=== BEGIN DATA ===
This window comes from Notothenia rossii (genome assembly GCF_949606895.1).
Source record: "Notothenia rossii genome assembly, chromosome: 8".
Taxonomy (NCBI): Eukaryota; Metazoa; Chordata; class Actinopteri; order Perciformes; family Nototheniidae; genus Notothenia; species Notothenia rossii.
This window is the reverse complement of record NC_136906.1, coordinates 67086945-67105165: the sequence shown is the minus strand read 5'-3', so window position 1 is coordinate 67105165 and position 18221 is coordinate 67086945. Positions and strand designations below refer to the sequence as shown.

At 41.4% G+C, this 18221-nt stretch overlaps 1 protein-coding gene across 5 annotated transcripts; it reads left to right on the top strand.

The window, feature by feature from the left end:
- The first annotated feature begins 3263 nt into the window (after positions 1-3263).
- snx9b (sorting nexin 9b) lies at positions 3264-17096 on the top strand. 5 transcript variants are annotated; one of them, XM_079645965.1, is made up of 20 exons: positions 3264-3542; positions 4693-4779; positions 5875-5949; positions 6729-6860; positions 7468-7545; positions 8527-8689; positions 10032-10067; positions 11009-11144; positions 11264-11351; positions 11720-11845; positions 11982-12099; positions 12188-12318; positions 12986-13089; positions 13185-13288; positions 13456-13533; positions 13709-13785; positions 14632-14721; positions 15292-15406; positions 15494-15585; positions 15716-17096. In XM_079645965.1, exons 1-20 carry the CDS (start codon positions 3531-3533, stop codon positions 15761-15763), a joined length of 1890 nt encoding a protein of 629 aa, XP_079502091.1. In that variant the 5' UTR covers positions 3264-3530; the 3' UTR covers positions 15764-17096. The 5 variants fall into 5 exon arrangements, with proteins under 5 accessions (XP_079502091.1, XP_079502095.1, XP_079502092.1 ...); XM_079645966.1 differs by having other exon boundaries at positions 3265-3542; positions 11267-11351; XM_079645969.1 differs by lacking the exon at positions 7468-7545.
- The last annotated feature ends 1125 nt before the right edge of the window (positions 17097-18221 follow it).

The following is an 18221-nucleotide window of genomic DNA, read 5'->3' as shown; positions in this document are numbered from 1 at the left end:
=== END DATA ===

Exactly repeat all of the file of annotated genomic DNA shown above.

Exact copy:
This window comes from Notothenia rossii (genome assembly GCF_949606895.1).
Source record: "Notothenia rossii genome assembly, chromosome: 8".
Taxonomy (NCBI): Eukaryota; Metazoa; Chordata; class Actinopteri; order Perciformes; family Nototheniidae; genus Notothenia; species Notothenia rossii.
This window is the reverse complement of record NC_136906.1, coordinates 67086945-67105165: the sequence shown is the minus strand read 5'-3', so window position 1 is coordinate 67105165 and position 18221 is coordinate 67086945. Positions and strand designations below refer to the sequence as shown.

At 41.4% G+C, this 18221-nt stretch overlaps 1 protein-coding gene across 5 annotated transcripts; it reads left to right on the top strand.

The window, feature by feature from the left end:
- The first annotated feature begins 3263 nt into the window (after positions 1-3263).
- snx9b (sorting nexin 9b) lies at positions 3264-17096 on the top strand. 5 transcript variants are annotated; one of them, XM_079645965.1, is made up of 20 exons: positions 3264-3542; positions 4693-4779; positions 5875-5949; positions 6729-6860; positions 7468-7545; positions 8527-8689; positions 10032-10067; positions 11009-11144; positions 11264-11351; positions 11720-11845; positions 11982-12099; positions 12188-12318; positions 12986-13089; positions 13185-13288; positions 13456-13533; positions 13709-13785; positions 14632-14721; positions 15292-15406; positions 15494-15585; positions 15716-17096. In XM_079645965.1, exons 1-20 carry the CDS (start codon positions 3531-3533, stop codon positions 15761-15763), a joined length of 1890 nt encoding a protein of 629 aa, XP_079502091.1. In that variant the 5' UTR covers positions 3264-3530; the 3' UTR covers positions 15764-17096. The 5 variants fall into 5 exon arrangements, with proteins under 5 accessions (XP_079502091.1, XP_079502095.1, XP_079502092.1 ...); XM_079645966.1 differs by having other exon boundaries at positions 3265-3542; positions 11267-11351; XM_079645969.1 differs by lacking the exon at positions 7468-7545.
- The last annotated feature ends 1125 nt before the right edge of the window (positions 17097-18221 follow it).

The following is an 18221-nucleotide window of genomic DNA, read 5'->3' as shown; positions in this document are numbered from 1 at the left end: